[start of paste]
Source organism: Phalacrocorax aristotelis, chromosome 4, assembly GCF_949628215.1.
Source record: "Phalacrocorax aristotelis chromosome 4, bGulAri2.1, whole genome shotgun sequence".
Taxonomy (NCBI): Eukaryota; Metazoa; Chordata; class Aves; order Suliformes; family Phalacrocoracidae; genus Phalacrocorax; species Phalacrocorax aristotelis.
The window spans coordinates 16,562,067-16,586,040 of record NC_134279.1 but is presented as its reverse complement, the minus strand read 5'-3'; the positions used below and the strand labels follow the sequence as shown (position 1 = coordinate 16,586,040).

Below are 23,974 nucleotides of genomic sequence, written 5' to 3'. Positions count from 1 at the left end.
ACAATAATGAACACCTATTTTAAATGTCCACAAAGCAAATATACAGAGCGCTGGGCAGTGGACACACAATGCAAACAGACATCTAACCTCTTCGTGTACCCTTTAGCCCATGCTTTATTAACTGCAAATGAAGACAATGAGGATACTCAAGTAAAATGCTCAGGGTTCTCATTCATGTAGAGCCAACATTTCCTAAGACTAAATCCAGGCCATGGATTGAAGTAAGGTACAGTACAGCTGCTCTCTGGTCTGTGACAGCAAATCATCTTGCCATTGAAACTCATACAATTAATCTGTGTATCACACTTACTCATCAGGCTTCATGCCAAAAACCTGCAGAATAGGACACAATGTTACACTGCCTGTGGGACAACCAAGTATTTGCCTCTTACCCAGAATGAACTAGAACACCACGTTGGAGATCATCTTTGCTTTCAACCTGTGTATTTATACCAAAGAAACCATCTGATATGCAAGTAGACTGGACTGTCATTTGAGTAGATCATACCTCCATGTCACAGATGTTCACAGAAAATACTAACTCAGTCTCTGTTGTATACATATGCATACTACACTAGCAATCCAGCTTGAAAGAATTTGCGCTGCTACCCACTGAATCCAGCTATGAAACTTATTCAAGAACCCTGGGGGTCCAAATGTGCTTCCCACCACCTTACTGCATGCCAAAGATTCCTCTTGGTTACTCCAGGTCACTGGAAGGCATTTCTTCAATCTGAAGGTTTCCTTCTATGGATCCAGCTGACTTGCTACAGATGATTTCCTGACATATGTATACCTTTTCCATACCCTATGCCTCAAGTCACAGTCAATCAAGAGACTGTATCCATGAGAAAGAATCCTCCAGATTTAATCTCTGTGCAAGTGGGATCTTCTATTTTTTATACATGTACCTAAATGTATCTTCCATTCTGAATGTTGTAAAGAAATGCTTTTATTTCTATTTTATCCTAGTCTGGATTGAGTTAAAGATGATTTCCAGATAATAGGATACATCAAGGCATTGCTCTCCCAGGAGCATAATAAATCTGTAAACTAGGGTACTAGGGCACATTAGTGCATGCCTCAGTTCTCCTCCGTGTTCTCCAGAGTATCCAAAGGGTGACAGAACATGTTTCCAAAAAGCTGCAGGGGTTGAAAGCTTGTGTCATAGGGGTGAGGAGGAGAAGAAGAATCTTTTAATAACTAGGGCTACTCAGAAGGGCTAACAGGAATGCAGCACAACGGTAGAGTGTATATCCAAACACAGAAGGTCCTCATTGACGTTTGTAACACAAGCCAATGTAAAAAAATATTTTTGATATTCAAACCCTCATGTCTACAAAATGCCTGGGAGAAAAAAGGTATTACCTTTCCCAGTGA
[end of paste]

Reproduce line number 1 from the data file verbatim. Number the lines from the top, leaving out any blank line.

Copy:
Source organism: Phalacrocorax aristotelis, chromosome 4, assembly GCF_949628215.1.